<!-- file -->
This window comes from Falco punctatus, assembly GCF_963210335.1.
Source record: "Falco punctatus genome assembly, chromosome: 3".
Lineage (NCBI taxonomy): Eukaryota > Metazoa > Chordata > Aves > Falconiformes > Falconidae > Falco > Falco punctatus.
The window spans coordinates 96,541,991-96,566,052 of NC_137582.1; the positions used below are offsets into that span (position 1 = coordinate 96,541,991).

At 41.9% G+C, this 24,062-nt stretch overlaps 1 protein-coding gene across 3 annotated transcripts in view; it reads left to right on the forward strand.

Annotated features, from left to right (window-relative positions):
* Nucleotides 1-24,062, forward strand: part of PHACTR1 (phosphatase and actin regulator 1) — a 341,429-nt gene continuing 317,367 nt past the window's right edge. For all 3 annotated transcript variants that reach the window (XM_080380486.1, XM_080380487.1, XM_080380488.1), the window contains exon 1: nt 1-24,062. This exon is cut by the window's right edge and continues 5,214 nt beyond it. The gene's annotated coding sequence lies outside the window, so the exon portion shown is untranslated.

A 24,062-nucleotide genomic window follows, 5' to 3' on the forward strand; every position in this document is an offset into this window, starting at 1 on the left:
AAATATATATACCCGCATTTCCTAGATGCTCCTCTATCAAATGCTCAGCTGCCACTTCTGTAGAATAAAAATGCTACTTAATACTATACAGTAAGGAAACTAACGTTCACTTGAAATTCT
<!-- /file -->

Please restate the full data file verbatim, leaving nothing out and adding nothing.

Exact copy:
This window comes from Falco punctatus, assembly GCF_963210335.1.
Source record: "Falco punctatus genome assembly, chromosome: 3".
Lineage (NCBI taxonomy): Eukaryota > Metazoa > Chordata > Aves > Falconiformes > Falconidae > Falco > Falco punctatus.
The window spans coordinates 96,541,991-96,566,052 of NC_137582.1; the positions used below are offsets into that span (position 1 = coordinate 96,541,991).

At 41.9% G+C, this 24,062-nt stretch overlaps 1 protein-coding gene across 3 annotated transcripts in view; it reads left to right on the forward strand.

Annotated features, from left to right (window-relative positions):
* Nucleotides 1-24,062, forward strand: part of PHACTR1 (phosphatase and actin regulator 1) — a 341,429-nt gene continuing 317,367 nt past the window's right edge. For all 3 annotated transcript variants that reach the window (XM_080380486.1, XM_080380487.1, XM_080380488.1), the window contains exon 1: nt 1-24,062. This exon is cut by the window's right edge and continues 5,214 nt beyond it. The gene's annotated coding sequence lies outside the window, so the exon portion shown is untranslated.

A 24,062-nucleotide genomic window follows, 5' to 3' on the forward strand; every position in this document is an offset into this window, starting at 1 on the left:
AAATATATATACCCGCATTTCCTAGATGCTCCTCTATCAAATGCTCAGCTGCCACTTCTGTAGAATAAAAATGCTACTTAATACTATACAGTAAGGAAACTAACGTTCACTTGAAATTCT